Will Manufacturing Job Growth Continue?
Manufacturing employment trends are a good indicator of the state of U.S. manufacturing, as well as the nation’s overall economy. According to the Bureau of Labor Statistics (BLS), the number of manufacturing jobs in the U.S. grew by 4.8 percent between 2011 and 2016, from 11.7 million to 12.3 million. More recently, the BLS “Current Employment Statistics Highlights” for May indicates that manufacturing added an average of 12,000 jobs per month from January through April 2017; however, employment was flat in May (-1,000 jobs).
This upward employment trend is reflected by Institute of Supply Management data, which showed that through May 2017, U.S. manufacturing grew for the ninth consecutive month. Of the 18 manufacturing industries, the following sectors reported job growth in May: furniture, nonmetallic mineral products, electrical equipment, appliances, miscellaneous manufacturing, computer and electronics, food and beverage, machinery, paper products, primary metals, petroleum and coal products, and plastics and rubber products.
The industries that reported a decrease in employment are textiles, apparel and leather, fabricated metal products, chemical products and transportation equipment.
Manufacturers across the country reported steady job growth at the end of 2016. To find the “hotspots” for manufacturing job growth, Joel Kotkin, an expert in demographics and urban planning, analyzed employment data from the manufacturing sector over time, reviewing short-, medium- and long-term trends going back to 2005. He also factored in the variables of persistence and momentum.
“Nine of this year’s top ten regions for manufacturing job growth are in red states, led by top-ranked Louisville-Jefferson County, which straddles the border between Kentucky and Indiana,” writes Kotkin. “Since 2011, manufacturing employment in the metropolitan area has expanded 30.2 percent to a total of 83,300 jobs, led by a resurgent auto industry that accounts for 27,000 jobs in the area.”
Other top locations identified by Kotkin are Grand Rapids, Mich.; Kansas City, Mo.; West Palm Beach-Boca Raton-Delray Beach, Fla.; Salt Lake City, Utah; and Albany-Schenectady, N.Y. Even heavily regulated California, he notes (which has lost about 800,000 manufacturing jobs since 1988), has some bright spots.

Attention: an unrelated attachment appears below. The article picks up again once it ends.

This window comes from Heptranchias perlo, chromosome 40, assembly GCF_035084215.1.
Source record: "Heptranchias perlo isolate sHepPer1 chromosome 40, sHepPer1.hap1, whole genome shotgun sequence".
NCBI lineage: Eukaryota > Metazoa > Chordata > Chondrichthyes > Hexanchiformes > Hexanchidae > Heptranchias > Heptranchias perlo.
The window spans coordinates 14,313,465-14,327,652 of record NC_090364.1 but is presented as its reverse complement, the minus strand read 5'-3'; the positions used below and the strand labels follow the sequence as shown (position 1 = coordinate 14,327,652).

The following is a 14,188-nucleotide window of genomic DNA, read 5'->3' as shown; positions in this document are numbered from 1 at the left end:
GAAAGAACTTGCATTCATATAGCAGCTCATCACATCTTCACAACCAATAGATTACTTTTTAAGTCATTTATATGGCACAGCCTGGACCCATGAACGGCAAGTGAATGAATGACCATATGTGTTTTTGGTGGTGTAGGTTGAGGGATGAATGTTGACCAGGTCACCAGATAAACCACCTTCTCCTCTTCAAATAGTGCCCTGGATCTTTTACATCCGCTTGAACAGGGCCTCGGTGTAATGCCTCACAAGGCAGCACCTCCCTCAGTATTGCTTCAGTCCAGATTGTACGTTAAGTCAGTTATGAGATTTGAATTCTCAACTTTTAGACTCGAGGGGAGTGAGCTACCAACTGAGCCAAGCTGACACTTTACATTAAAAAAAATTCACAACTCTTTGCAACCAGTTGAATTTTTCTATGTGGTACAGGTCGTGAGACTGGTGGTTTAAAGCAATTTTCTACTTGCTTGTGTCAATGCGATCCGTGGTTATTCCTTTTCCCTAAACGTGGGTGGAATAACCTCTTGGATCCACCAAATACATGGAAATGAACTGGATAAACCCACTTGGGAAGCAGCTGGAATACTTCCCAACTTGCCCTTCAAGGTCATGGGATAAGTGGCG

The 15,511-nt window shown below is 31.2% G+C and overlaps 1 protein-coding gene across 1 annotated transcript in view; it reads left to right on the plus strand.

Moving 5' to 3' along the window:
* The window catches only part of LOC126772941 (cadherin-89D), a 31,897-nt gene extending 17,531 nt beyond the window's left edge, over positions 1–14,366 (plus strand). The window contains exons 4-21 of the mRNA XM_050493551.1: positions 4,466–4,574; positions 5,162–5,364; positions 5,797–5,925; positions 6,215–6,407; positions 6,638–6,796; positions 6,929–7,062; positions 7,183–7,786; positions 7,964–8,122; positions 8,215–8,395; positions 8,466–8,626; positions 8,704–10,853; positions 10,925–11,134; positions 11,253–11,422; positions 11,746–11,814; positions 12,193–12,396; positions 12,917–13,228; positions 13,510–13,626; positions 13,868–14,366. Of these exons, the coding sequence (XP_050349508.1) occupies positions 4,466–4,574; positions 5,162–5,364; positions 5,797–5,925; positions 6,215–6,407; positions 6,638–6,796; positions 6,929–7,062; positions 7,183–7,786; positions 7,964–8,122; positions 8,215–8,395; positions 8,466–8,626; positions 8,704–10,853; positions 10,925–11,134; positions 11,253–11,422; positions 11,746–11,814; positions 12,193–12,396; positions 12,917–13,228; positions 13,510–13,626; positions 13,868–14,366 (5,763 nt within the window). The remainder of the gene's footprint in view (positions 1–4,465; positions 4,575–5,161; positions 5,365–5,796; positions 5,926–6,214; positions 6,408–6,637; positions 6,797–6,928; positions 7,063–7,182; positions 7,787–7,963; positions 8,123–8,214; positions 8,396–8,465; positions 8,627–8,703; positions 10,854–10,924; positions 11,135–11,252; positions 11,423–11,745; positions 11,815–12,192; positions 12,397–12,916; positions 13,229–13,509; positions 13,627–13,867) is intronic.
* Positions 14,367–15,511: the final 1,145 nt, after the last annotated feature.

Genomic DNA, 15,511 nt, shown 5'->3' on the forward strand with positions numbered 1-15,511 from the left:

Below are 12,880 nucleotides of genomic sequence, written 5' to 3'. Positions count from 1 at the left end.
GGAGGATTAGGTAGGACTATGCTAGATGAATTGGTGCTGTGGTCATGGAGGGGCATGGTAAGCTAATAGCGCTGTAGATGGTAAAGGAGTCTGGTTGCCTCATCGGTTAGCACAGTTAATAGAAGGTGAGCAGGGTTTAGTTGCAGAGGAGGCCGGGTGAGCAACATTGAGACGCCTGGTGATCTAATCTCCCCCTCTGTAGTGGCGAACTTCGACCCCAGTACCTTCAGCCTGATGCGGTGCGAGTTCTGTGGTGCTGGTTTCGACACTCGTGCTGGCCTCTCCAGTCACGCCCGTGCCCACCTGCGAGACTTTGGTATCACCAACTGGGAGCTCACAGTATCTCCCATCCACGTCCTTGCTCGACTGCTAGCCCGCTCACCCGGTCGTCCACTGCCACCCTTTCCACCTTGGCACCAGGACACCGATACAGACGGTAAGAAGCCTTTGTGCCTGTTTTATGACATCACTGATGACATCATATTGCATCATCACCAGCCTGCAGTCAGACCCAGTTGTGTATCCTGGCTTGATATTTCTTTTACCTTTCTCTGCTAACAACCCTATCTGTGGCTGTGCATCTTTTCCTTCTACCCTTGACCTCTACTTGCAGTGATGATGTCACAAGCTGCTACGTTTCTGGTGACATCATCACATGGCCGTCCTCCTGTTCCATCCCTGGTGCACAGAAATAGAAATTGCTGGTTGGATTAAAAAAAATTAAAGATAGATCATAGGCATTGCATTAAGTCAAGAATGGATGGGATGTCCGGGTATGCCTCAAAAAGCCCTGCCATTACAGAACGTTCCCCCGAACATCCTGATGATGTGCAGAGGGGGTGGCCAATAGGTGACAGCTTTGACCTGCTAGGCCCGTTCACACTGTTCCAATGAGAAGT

“For example, Oakland-Hayward-Berkeley, which has seen a 12.7 percent jump in industrial jobs to 89,600 since 2011, ranked 13th on the list,” says Kotkin. “The big player here appears to be Tesla, whose Fremont factory employs 6,500. The Fremont area has become something of a hotspot, with more than 900 manufacturing companies, including AlterG and LAM Research.”
According to a LinkedIn Workforce Report for May, the greatest demand for skilled manufacturing workers is not in the Midwest, which has long been considered the traditional base for U.S. manufacturing, but along the East and West Coasts. For example, Wisconsin has lost nearly 3,800 manufacturing jobs from December 2015 to December 2016 and continues to trail the national rate of overall job creation, according to BLS data.
LinkedIn indicates there are not enough workers with lean manufacturing and quality management skills to meet demands in faster-growing coastal cities such as Washington, D.C., the San Francisco Bay Area, New York City, Miami, Los Angeles and Denver. “So, manufacturing workers who are having a hard time finding a gig in Cleveland, Detroit, and Minneapolis may want to consider looking for jobs on the coasts, and employers hiring for lean manufacturing and quality management skills on the coast should consider recruiting from the Midwest,” says LinkedIn.
Not Enough Workers
An ongoing, critical problem for U.S. manufacturing is the shortage of quality workers. In fact, without a significant inflow of well-trained workers with some STEM (science, technology, engineering, and math) skills, future manufacturing growth may stall. Deloitte and The Manufacturing Institute predict the industry will create 3.5 million jobs through 2025, but 2 million of them will go unfilled.
Therefore, manufacturers must invest aggressively in giving future manufacturing workers the advanced skills they need to operate increasingly sophisticated manufacturing equipment. This includes outreach to high school students to show them how manufacturing can be a rewarding career. Convincing potential candidates to enter manufacturing will likely require boosting wages to be competitive with other industries.
For example, Reuters reported in June that the average wage on the U.S. factory floors dropped below the average for all private-sector workers in 2006, and the gap has widened since. “Manufacturing workers now earn an average of $20.79 an hour, according to the U.S. Bureau of Labor Statistics, below the $22 an hour for all workers. Service workers, meanwhile, pushed ahead of their factory-floor counterparts in 2008 and now earn an average of $21.70 an hour.
These challenges must be addressed for the future of U.S. manufacturing to flourish.
Some opinions expressed in this article may be those of a contributing author and not necessarily Gray.